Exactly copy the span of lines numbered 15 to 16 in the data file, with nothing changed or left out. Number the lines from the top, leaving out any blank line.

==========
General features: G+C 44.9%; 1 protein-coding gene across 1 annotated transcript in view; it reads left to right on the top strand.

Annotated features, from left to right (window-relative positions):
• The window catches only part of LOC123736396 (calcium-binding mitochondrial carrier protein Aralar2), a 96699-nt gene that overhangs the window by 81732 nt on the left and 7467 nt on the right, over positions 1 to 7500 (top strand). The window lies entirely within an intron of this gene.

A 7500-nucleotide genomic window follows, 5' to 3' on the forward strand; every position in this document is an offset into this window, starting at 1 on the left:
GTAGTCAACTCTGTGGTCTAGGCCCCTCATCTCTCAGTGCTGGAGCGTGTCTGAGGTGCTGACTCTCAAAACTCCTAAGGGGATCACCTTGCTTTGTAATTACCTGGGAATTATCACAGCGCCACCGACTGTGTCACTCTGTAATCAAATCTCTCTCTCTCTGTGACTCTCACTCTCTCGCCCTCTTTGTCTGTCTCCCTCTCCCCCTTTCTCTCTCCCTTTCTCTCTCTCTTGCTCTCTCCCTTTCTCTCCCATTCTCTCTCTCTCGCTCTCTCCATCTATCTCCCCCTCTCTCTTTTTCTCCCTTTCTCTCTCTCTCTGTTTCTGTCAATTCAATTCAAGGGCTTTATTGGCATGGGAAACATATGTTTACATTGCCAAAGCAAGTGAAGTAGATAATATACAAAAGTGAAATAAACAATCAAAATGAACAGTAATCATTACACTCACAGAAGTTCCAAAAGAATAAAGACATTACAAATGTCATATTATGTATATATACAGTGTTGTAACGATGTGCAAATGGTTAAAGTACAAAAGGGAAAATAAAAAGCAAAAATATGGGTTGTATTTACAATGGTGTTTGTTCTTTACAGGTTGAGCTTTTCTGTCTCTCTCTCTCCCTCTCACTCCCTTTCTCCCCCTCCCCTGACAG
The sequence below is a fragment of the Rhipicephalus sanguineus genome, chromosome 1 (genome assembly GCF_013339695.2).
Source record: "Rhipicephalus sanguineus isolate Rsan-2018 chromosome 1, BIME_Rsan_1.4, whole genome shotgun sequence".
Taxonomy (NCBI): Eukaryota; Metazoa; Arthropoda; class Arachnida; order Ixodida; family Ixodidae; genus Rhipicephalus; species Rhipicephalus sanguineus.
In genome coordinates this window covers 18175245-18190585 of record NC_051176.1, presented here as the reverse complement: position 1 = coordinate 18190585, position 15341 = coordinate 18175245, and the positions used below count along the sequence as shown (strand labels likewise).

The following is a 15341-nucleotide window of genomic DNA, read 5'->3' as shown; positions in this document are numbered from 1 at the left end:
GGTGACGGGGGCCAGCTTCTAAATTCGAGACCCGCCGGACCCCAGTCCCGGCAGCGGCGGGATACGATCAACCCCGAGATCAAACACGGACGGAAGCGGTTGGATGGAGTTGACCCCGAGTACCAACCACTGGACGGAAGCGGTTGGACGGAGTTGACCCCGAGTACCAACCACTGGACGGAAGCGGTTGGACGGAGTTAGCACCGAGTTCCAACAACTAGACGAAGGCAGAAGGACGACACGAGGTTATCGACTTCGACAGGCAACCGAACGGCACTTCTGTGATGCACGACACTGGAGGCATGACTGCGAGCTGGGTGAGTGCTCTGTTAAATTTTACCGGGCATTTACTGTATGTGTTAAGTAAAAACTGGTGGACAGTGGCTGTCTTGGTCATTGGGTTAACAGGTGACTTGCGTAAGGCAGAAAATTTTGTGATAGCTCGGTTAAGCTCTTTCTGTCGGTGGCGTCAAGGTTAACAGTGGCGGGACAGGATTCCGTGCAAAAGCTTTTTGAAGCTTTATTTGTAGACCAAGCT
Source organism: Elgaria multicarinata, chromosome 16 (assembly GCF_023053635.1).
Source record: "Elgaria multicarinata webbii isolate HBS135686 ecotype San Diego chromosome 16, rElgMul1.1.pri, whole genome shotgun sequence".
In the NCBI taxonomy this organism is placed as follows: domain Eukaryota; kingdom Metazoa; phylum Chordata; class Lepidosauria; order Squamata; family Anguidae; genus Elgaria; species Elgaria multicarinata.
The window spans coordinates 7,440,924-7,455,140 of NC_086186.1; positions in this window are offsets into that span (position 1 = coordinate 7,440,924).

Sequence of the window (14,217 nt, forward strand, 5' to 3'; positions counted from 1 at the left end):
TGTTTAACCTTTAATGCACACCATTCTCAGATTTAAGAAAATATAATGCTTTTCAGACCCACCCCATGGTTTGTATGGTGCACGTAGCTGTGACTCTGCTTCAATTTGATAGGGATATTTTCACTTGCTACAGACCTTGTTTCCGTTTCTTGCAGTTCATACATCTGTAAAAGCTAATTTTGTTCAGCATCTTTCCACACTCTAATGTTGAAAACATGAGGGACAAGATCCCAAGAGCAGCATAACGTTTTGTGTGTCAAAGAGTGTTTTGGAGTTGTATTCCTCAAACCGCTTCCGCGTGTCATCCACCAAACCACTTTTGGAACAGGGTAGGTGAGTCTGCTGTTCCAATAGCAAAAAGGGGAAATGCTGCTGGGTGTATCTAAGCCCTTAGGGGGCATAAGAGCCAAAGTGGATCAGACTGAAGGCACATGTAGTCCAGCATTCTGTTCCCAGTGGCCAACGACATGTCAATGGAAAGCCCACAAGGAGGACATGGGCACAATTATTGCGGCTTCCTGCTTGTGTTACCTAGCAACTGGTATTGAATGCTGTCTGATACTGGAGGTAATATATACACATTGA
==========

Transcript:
The window spans coordinates 7,440,924-7,455,140 of NC_086186.1; positions in this window are offsets into that span (position 1 = coordinate 7,440,924).

Sequence of the window (14,217 nt, forward strand, 5' to 3'; positions counted from 1 at the left end):